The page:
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sort of situation in future. As I said, I am not criticising the Minister. I just think that we have a practical problem that the House needs to address.

I thank the Minister for his comments. I appreciate that the order will enable the board to use private enterprise and private funding, a change that we would certainly support. Sustainable water solutions are also desirable. Nevertheless I have a couple of questions.

In the introduction to their report, the House of Commons Regulatory Reform Committee rightly said that the order would,

    "give the Board additional powers to abstract, purchase, treat and sell water, and to treat and dispose of effluent".

That gives rise to two questions in relation to the Water Bill. Is the Minister confident that Clause 29 of the Water Bill, on water resources management schemes, will not be affected by this order? Secondly, will Clause 7, which deals with the rights of abstraction for drainage purposes, not be compromised by the Bill? If he cannot answer that question tonight, I should be happy in the circumstances for him to write to me. Those are obvious questions as the House is currently considering water legislation. We wonder how that legislation might impact on this order.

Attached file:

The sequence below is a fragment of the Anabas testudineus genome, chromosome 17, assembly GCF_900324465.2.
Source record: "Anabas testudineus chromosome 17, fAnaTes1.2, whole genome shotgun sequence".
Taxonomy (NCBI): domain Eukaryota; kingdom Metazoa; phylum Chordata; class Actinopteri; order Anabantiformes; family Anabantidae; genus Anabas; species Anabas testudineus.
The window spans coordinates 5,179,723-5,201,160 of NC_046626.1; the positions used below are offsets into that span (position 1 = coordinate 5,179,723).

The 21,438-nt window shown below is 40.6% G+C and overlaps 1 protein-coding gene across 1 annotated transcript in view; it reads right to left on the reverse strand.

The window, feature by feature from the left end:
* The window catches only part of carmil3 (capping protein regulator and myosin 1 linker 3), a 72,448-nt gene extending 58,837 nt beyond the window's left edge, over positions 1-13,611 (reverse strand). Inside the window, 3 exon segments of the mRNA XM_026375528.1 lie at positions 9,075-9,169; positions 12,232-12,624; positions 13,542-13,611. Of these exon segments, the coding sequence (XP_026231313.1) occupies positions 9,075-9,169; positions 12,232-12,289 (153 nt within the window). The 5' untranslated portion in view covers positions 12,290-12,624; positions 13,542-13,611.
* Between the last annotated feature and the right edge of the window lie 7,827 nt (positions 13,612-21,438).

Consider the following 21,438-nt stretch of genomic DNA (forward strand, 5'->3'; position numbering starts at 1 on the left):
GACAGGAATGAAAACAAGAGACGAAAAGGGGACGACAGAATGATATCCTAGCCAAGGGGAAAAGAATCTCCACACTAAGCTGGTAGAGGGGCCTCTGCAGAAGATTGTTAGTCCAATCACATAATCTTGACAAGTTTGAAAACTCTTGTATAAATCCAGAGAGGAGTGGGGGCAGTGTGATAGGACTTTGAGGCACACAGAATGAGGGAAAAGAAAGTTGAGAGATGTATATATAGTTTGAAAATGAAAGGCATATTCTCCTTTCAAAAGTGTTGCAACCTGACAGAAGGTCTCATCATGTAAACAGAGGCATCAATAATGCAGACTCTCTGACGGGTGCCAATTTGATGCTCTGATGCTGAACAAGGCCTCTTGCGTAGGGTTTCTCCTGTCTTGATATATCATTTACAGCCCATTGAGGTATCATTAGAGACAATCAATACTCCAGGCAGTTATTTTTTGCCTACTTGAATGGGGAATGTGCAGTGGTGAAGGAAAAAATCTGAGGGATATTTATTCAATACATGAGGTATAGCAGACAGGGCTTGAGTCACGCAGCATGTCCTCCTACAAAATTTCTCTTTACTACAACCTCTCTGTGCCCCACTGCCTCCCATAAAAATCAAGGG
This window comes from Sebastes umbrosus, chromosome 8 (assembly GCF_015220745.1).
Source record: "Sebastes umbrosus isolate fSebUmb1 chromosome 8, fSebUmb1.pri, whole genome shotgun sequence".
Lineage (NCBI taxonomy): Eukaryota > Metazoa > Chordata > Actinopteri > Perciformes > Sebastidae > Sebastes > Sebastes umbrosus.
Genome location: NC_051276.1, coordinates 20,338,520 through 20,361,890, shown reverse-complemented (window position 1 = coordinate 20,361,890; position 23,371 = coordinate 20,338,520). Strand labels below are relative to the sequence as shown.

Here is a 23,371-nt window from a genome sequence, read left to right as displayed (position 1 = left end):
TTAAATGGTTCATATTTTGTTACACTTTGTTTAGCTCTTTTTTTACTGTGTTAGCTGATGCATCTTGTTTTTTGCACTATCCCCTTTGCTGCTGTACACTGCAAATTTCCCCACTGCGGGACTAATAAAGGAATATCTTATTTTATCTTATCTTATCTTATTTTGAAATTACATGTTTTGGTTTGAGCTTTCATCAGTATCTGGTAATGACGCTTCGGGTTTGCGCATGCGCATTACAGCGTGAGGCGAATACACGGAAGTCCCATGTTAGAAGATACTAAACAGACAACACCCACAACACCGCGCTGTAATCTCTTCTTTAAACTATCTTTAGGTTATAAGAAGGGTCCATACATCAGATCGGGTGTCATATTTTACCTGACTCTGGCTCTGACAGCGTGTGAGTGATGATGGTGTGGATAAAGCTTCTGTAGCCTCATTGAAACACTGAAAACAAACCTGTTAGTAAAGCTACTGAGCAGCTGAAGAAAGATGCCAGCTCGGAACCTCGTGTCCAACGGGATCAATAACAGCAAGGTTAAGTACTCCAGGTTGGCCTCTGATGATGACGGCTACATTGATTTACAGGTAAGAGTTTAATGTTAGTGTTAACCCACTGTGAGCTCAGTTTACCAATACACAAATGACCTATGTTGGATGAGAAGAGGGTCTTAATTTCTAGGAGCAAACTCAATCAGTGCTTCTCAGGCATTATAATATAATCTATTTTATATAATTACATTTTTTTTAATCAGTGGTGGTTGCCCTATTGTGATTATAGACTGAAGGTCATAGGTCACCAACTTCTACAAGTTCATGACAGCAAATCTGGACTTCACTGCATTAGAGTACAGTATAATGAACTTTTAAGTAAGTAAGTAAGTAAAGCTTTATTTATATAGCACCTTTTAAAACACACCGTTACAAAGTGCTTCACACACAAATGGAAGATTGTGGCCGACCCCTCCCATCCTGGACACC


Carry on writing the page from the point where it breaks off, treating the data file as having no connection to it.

On page 5 of the same report, the committee expressed some concerns. The report states:

    "However, we were concerned by the apparent lack of opportunity at the planning stages of the Water Grid project for groups such as English Nature and The Wildlife Trusts to raise environmental concerns. We suggested that had the Department provided certain relevant information to English Nature, The Wildlife Trusts and other interested environmental bodies, and given them the opportunity to comment on that information, their environmental concerns could have been resolved at an early stage. We considered it unfortunate that English Nature's concerns were properly addressed only when a parliamentary committee chose to seek further information about the adequacy of the consultation process".

The Minister said that the committee expressed a couple of concerns. I thought that I should record the fact that those were major concerns. We on these Benches are concerned about what input English Nature and the Wildlife Trusts might have. Our earlier debate also dealt at great length with the issues facing us as regards environmental legislation.

Paragraph 8 of the report goes on to state: